Editor's letter

Exceptional measures don't come cheap

Rishi Sunak promised so much in his Budget that's its impossible to tot up just how much it will all cost. That is not a good thing, says Merryn Somerset Webb – the long-term effects of overspending are rarely good.

The arrival of coronavirus in China at the beginning of the year represented an immediate supply shock to the global economy (the Chinese stopped producing and exporting). That created its own demand shock (they weren’t buying either – and the rest of us started to get nervous as the virus spread). This was unusual enough – you don’t often get demand and supply shocks at once. But it’s got a lot weirder since. First another supply-shock bomb appeared in the form of the new oil wars. And then, another whopping demand shock (a positive one this time) turned up in the form of massive monetary and fiscal stimulus in the UK. 

On Wednesday, the Bank of England cut interest rates by 0.5% and took various measures to make sure credit keeps flowing. The rate cut is more grandstanding than anything else – and comes with all the usual downsides (bad news for savers and terrible news for pension funds). Cheaper money is also clearly not going to do much to overcome the virus itself, or indeed to persuade consumers to nip to the shops. 

However, the other measures make sense. The key thing is cash. Keeping companies alive (making stuff, providing services and maintaining employment) is about making sure that they have more cash coming in than going out – making loans easier to give and to get is all part of that. So was this emergency bout of monetary policy necessary? Probably – to send the usual “whatever it takes” message to nervous markets if nothing else. Was it ever going to be sufficient to keep us out of recession alone? Absolutely not.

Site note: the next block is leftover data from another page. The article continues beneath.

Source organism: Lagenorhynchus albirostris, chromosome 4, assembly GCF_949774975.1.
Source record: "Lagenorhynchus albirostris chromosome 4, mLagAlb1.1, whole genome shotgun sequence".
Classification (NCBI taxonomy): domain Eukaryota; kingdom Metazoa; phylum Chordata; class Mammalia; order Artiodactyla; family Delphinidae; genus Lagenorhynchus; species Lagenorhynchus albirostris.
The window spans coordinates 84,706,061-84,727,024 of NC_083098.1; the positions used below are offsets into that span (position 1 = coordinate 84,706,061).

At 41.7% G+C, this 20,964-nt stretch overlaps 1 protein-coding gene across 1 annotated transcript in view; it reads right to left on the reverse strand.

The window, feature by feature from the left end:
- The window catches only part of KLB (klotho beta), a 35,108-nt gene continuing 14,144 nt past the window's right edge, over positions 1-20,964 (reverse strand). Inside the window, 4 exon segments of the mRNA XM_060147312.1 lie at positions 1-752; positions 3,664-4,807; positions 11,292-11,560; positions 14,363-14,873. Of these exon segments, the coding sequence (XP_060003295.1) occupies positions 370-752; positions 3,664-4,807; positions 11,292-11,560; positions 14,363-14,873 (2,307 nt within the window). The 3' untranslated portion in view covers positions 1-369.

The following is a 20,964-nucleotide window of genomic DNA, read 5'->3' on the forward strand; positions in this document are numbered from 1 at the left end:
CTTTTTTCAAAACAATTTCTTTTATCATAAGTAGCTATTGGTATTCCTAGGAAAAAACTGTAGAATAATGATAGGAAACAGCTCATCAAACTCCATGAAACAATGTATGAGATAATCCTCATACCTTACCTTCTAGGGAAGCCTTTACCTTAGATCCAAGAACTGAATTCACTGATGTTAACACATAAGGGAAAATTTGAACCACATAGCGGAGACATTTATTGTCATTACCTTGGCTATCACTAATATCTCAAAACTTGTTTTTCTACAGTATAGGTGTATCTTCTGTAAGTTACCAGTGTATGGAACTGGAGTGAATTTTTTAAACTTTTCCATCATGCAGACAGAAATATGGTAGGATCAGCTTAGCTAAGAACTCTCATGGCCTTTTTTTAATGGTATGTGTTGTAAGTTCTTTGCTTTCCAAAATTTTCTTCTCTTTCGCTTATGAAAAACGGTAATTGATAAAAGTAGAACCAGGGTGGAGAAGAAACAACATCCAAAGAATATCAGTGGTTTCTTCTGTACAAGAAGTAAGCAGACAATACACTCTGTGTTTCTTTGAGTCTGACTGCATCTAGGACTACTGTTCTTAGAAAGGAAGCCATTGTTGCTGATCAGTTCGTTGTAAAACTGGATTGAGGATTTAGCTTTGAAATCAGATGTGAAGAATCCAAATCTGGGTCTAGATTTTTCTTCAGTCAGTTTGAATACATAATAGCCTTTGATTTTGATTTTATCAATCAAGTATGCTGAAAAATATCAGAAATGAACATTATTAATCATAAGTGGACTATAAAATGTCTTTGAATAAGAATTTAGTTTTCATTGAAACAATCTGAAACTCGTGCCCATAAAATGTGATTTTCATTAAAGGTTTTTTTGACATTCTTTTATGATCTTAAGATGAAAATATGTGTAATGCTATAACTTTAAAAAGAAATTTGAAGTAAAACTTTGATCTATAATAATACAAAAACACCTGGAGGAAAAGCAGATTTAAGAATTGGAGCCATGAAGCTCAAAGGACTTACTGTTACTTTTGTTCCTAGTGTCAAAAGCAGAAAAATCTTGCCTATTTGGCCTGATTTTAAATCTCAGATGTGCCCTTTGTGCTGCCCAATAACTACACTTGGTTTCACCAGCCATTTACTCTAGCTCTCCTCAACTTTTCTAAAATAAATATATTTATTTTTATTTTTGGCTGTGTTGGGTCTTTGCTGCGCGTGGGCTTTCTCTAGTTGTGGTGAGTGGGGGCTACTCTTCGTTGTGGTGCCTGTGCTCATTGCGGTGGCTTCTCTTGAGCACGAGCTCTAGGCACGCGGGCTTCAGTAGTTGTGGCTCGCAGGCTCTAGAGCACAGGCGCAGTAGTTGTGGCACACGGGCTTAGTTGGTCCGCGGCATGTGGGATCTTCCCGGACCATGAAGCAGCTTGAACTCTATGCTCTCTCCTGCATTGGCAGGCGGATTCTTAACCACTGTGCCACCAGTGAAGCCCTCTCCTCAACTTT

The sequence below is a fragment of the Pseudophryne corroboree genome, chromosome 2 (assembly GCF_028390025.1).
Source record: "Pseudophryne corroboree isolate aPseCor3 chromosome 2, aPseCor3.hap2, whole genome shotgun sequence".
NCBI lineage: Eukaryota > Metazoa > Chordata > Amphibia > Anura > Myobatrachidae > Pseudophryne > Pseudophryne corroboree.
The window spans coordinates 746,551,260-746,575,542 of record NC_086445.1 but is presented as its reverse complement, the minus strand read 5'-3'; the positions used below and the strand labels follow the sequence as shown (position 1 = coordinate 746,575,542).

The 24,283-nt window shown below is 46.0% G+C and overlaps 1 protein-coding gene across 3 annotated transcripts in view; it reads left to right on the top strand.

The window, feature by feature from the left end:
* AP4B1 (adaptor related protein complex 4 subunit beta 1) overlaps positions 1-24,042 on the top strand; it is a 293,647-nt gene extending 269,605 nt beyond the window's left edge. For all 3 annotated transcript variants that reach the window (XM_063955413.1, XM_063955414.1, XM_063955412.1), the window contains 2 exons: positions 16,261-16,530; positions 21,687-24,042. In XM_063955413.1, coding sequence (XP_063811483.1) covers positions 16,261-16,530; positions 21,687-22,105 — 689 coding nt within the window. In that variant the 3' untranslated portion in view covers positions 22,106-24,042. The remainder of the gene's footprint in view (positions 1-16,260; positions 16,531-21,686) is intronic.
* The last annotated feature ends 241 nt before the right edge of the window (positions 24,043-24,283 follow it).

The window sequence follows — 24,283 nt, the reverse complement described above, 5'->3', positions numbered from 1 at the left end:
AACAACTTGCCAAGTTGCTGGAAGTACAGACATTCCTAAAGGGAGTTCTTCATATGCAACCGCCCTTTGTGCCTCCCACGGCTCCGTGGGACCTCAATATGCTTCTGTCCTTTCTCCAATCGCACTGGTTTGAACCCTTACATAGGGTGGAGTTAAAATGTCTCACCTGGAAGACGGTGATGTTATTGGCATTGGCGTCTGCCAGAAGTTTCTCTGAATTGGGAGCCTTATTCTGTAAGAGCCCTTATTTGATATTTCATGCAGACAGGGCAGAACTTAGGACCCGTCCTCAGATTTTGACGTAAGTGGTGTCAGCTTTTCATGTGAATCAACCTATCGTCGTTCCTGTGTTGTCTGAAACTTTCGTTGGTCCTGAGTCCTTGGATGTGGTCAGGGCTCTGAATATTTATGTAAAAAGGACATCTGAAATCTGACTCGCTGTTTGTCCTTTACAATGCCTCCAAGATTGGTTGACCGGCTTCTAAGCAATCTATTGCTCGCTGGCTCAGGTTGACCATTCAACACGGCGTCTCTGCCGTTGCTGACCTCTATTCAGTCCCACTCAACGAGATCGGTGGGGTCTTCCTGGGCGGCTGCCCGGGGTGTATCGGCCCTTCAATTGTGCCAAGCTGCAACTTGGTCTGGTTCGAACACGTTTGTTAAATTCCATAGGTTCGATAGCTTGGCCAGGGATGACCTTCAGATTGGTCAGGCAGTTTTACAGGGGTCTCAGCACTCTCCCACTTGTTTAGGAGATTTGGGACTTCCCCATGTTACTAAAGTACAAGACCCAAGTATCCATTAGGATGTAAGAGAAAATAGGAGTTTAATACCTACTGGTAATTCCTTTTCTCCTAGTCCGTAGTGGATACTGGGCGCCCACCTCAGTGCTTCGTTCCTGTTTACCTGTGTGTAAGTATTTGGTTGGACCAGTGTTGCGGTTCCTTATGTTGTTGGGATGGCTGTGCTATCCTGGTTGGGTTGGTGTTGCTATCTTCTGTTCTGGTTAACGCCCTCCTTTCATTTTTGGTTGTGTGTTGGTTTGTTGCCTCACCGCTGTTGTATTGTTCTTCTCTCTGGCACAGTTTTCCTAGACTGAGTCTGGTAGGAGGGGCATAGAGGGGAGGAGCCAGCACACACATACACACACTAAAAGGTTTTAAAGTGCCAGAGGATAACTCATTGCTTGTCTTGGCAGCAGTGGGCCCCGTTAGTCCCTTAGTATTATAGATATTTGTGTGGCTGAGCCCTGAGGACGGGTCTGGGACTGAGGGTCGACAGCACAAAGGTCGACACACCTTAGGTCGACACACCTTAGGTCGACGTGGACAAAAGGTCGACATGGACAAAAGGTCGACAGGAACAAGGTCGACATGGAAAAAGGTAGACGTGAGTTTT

This brings us to the Budget. On Wednesday, the chancellor, Rishi Sunak, announced an extraordinary package for the support of UK businesses. We look at some of the measures this week, but the real point of them is the same as that of the monetary stimulus – to help firms keep the show on the road until what Sunak keeps telling us are “exceptional circumstances” ease up. 

The problem is that it doesn’t come cheap. We stopped being able to add up the total of Sunak’s promises about half an hour into his Budget. That is not a good thing – the long-term effects of overspending are rarely good. Sunak might be right that these are exceptional circumstances. But, as all ex-chancellors know, once introduced, even exceptional or “temporary” spending is very hard to roll back. The same goes for ex-governors of the Bank of England and loose monetary policy: they all know that cutting is rather easier than raising rates. 

How do you invest into these exceptional circumstances? With some difficulty. This week, we look at the possibilities in the new age of rail. David Stevenson looks at how some of the big trusts I know a lot of you hold (as I do) have held up over the last week. Personal Assets, which we have long held in anticipation of a new financial crisis, has done exactly as it should have and protected our capital. Phew. John Stepek looks at the investment trusts that are currently trading on very large discounts. Some probably should be. Others might be making their way into buy territory. Be ready! Finally, in these increasingly tricky times you need a reliable yield – Max King has some interesting ideas for you.

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